“War tuba”, acoustic detection array, c. 1935.



1940sPatriotism/MilitaryTechnology
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“War tuba” acoustic detection array, propaganda postcard, c. 1935. Passive acoustic location involves the detection of sounds or vibrations created by the object being detected, which are then analyzed to determine the location of the object in question. The first use of this type of equipment was claimed in England by Commander Alfred Rawlinson of the Royal Naval Volunteer Reserve, who in the autumn of 1916, needed a means of locating German Zeppelins during cloudy conditions and who improvised an apparatus from a pair of gramaphone horns mounted on a rotating pole.

War tuba

noun

1. An acoustic locator, vaguely resembling a tuba, used (by Japan during the World Wars) to provide early warning of incoming aircraft.

“Acoustic location is the technology of identifying the location of objects by detecting sound waves they emit. It was quickly adopted by the military in the early 1900s as a way of locating aircraft and submarines.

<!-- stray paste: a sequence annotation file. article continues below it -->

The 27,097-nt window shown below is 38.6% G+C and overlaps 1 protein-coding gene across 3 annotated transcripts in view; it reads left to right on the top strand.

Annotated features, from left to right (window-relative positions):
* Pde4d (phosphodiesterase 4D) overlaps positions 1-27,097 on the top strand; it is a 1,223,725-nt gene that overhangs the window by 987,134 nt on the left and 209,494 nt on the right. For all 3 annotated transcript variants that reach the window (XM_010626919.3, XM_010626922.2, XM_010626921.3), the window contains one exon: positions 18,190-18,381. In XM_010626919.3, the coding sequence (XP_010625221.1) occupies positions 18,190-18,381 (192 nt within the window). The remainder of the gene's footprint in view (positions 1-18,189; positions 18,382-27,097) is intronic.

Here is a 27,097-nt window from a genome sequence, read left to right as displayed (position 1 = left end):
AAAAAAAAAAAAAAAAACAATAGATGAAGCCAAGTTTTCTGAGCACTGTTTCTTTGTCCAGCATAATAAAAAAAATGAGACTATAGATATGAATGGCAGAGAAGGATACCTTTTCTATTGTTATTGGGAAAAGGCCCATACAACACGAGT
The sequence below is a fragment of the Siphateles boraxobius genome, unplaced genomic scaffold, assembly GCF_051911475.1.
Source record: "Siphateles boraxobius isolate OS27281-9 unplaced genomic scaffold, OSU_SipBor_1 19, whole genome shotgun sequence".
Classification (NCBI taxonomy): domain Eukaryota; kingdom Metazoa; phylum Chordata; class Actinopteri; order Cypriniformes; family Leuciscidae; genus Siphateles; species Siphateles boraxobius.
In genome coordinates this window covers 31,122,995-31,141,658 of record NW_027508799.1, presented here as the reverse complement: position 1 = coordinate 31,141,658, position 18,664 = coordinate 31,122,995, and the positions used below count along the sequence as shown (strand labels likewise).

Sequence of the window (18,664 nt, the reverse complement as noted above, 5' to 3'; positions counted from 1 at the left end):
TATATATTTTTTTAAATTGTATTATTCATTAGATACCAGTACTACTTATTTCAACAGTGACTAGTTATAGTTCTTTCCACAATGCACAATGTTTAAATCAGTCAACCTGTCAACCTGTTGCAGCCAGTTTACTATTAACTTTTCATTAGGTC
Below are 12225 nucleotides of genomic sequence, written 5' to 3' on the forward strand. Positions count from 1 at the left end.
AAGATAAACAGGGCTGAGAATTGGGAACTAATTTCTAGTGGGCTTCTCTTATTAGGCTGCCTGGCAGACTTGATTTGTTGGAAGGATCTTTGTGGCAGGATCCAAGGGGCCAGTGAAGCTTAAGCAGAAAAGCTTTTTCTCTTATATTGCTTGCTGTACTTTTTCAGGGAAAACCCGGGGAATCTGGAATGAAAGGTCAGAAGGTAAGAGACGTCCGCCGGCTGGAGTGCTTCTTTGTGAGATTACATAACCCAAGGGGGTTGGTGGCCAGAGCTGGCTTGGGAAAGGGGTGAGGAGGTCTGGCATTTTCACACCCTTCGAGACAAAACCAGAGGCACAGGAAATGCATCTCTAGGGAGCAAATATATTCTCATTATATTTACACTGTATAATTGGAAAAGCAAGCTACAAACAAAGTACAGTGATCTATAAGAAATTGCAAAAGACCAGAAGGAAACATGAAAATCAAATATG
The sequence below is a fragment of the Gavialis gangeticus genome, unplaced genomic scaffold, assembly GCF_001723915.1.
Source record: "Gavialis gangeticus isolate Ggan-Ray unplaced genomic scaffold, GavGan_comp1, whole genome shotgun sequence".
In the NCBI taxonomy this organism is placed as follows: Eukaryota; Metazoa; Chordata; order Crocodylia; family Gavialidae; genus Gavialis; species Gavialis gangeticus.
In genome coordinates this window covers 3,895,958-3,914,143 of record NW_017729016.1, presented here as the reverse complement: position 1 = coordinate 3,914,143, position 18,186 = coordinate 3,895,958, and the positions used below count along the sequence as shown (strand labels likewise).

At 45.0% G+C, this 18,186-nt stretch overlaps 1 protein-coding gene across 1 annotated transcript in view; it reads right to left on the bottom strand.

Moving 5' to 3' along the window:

“Despite being short-lived – the technology was quickly made obsolete by increases in aircraft speeds and the development of electronic radars – the contraptions, which typically involved large horns connected to the operator’s ears, made for some surreal imagery.

“In Japan especially, the oversized ‘Type 90 Large Air Sound Detector’ took on the nickname ‘War Tuba’ after an incredible photo that originally appeared in LIFE Magazine in 1936, resurfaced. In the photograph, Emperor Hirohito and possibly Hideki Tojo can be seen inspecting the acoustic locators mounted on 4-wheel carriages.

“These acoustic location devices were, of course, used in other countries besides Japan.”

Fascinating Historic Photos of Japan’s Wartime Acoustic Locators, Spoon-Tamago.com, July 20, 2016

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